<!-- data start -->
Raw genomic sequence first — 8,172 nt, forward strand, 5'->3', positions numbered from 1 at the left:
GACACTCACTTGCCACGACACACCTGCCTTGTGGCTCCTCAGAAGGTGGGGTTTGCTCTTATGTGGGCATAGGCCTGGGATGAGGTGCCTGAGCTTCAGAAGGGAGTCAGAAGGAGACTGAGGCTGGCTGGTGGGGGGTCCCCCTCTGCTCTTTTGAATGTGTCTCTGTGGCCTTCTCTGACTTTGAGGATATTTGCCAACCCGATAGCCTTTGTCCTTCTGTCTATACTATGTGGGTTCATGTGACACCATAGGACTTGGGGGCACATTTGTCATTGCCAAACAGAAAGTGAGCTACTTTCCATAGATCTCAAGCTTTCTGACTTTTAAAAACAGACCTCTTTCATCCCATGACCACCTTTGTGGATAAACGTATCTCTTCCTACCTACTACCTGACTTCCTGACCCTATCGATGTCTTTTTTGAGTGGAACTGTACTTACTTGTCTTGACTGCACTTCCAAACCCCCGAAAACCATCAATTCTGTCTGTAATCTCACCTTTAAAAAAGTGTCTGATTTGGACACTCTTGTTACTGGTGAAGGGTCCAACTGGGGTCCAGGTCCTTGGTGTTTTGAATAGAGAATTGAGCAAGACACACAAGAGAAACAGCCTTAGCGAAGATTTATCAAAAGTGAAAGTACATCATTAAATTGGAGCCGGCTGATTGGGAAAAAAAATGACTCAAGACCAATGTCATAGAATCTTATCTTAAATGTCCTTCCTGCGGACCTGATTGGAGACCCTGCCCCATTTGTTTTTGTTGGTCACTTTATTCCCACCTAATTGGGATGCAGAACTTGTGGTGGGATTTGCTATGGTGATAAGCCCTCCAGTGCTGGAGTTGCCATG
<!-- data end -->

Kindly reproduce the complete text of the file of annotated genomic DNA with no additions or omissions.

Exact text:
Raw genomic sequence first — 8,172 nt, forward strand, 5'->3', positions numbered from 1 at the left:
GACACTCACTTGCCACGACACACCTGCCTTGTGGCTCCTCAGAAGGTGGGGTTTGCTCTTATGTGGGCATAGGCCTGGGATGAGGTGCCTGAGCTTCAGAAGGGAGTCAGAAGGAGACTGAGGCTGGCTGGTGGGGGGTCCCCCTCTGCTCTTTTGAATGTGTCTCTGTGGCCTTCTCTGACTTTGAGGATATTTGCCAACCCGATAGCCTTTGTCCTTCTGTCTATACTATGTGGGTTCATGTGACACCATAGGACTTGGGGGCACATTTGTCATTGCCAAACAGAAAGTGAGCTACTTTCCATAGATCTCAAGCTTTCTGACTTTTAAAAACAGACCTCTTTCATCCCATGACCACCTTTGTGGATAAACGTATCTCTTCCTACCTACTACCTGACTTCCTGACCCTATCGATGTCTTTTTTGAGTGGAACTGTACTTACTTGTCTTGACTGCACTTCCAAACCCCCGAAAACCATCAATTCTGTCTGTAATCTCACCTTTAAAAAAGTGTCTGATTTGGACACTCTTGTTACTGGTGAAGGGTCCAACTGGGGTCCAGGTCCTTGGTGTTTTGAATAGAGAATTGAGCAAGACACACAAGAGAAACAGCCTTAGCGAAGATTTATCAAAAGTGAAAGTACATCATTAAATTGGAGCCGGCTGATTGGGAAAAAAAATGACTCAAGACCAATGTCATAGAATCTTATCTTAAATGTCCTTCCTGCGGACCTGATTGGAGACCCTGCCCCATTTGTTTTTGTTGGTCACTTTATTCCCACCTAATTGGGATGCAGAACTTGTGGTGGGATTTGCTATGGTGATAAGCCCTCCAGTGCTGGAGTTGCCATG